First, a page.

On November 18th, 2014, we publicly released Optimizely’s iOS editor. Before we launched, there was one problem the whole team rallied behind to fix: we weren’t proud of the product. To fix this issue, we went beyond a Minimum Viable Product (MVP) to an MVPP—the Minimum Viable Product we’re Proud of.
This is the story of how we pulled this off, what we learned along the way, and product development tips to help you ship great products, from the perspective of someone who just did it.
Employees at extremely fast growing companies have an exciting opportunity to meet many smart, interesting new people. This also presents a challenge: memorizing their names. It might seem impossible after you reach a certain size and have multiple offices around the world. Maybe knowing everyone is unrealistic, but at least we can strive to match a name with a face.
During our last hack sprint, I thought, wouldn’t it be nice to have a tool that could help us recognize (and maybe even get to know) each other?
We held our first week-long hackathon this past spring. It was a week where anybody at Optimizely could work on anything they wanted. The results were outstanding with 20 hacks presented to the entire organization.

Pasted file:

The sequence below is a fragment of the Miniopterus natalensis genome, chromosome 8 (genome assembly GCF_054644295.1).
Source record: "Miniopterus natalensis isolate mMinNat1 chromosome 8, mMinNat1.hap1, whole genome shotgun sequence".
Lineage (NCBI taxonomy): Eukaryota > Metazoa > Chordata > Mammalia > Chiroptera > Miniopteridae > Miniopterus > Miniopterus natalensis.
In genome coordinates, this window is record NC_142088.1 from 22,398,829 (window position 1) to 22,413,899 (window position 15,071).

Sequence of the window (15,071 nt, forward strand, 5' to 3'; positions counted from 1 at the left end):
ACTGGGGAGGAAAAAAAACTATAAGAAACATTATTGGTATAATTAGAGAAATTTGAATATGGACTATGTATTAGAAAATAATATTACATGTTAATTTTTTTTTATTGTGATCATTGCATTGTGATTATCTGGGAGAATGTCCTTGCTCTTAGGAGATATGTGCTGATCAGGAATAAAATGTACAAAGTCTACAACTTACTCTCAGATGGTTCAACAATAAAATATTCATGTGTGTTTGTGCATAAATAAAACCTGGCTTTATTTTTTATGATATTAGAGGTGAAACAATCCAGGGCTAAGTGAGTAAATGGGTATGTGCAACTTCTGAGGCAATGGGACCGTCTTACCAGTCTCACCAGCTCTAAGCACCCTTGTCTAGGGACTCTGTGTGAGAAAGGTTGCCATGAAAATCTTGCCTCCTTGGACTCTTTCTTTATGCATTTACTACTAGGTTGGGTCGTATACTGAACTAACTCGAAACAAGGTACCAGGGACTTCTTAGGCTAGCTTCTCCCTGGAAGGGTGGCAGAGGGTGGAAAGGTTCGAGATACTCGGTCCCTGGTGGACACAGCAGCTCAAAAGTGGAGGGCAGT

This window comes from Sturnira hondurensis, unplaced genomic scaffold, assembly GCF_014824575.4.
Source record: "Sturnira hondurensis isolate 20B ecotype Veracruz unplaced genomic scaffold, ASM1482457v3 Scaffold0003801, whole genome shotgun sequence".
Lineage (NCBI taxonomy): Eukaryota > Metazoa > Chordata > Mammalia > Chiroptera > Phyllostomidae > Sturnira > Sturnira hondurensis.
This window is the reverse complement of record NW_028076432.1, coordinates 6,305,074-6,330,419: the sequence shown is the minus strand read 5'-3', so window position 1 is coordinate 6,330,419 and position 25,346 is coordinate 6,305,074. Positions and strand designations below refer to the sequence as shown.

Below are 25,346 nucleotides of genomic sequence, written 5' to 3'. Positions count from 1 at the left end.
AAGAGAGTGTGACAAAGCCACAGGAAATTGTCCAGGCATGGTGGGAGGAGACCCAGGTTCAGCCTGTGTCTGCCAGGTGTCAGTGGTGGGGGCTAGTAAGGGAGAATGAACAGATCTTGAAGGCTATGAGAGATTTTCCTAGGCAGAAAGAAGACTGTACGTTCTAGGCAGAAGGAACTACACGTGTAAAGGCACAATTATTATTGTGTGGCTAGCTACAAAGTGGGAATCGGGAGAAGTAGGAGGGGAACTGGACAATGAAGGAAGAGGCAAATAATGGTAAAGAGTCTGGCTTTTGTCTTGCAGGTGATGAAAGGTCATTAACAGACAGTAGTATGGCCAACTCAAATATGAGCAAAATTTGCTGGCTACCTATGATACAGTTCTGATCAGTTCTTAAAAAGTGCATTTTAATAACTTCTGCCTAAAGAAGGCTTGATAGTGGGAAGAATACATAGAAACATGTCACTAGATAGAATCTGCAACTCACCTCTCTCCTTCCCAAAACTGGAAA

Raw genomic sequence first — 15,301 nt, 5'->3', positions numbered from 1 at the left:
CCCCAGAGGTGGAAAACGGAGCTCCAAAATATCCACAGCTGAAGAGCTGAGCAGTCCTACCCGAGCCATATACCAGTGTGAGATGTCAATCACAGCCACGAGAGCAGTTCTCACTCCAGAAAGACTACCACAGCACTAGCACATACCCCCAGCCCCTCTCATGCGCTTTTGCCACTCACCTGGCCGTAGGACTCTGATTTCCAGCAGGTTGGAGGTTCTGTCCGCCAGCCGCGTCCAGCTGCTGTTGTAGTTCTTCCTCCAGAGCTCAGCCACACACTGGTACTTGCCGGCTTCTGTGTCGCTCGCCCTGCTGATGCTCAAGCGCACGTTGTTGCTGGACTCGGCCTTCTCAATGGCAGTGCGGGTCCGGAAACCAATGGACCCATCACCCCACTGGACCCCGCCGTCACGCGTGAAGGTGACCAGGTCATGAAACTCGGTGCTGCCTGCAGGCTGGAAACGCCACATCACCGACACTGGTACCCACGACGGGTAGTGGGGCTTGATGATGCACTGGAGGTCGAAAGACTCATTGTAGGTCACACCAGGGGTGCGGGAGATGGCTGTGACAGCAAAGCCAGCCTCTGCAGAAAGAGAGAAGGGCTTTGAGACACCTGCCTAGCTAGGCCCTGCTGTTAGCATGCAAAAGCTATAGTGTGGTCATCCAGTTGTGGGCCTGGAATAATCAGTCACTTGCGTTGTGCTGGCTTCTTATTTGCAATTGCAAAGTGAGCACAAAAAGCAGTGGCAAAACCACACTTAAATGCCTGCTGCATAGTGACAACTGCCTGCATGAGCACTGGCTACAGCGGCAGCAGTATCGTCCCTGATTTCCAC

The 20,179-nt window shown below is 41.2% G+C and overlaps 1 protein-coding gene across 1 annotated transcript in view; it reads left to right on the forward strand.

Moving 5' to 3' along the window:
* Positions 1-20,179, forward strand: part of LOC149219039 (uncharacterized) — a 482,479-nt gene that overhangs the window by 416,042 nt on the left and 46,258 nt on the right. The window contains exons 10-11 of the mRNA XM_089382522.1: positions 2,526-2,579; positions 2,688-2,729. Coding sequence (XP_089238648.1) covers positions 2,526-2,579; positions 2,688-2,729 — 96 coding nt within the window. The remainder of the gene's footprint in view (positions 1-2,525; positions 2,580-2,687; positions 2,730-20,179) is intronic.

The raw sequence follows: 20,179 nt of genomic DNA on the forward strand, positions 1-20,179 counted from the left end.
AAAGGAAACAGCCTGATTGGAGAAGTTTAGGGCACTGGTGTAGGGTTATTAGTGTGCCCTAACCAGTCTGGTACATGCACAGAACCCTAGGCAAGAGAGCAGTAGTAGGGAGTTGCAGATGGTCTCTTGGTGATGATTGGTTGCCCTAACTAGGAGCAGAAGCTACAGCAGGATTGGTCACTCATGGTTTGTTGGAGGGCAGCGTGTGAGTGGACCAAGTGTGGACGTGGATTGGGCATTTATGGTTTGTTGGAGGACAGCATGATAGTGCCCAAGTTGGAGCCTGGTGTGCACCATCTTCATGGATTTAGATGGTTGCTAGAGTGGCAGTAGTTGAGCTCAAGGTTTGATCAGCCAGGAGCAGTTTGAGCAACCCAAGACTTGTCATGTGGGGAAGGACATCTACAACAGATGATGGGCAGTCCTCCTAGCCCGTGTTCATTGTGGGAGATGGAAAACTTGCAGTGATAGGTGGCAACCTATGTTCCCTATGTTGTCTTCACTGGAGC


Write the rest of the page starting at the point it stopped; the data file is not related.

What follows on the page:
This week was so good, our ambitions were so high, the only thing we needed at the end of that week was another one… Enter Hack Sprint.
The Optimizely REST API now has a new endpoint for results. With this new functionality, developers can programmatically retrieve experiment results data. Read more to learn about the exciting ways we envision this API endpoint being used.
Earlier this year, we released a major addition to Optimizely’s preview tool: the ability to impersonate visitors.
In this post, I will describe our design process and the decisions we made along the way when building this feature to shed some light on how product features are ideated, developed, and released at Optimizely.
One of the most common questions we hear from customers is, “How will Optimizely affect my page’s load time?” They have good reason. Page load time has never been more important. Pages with faster response times reduce bounce rate and they can even improve your ranking in Google searches.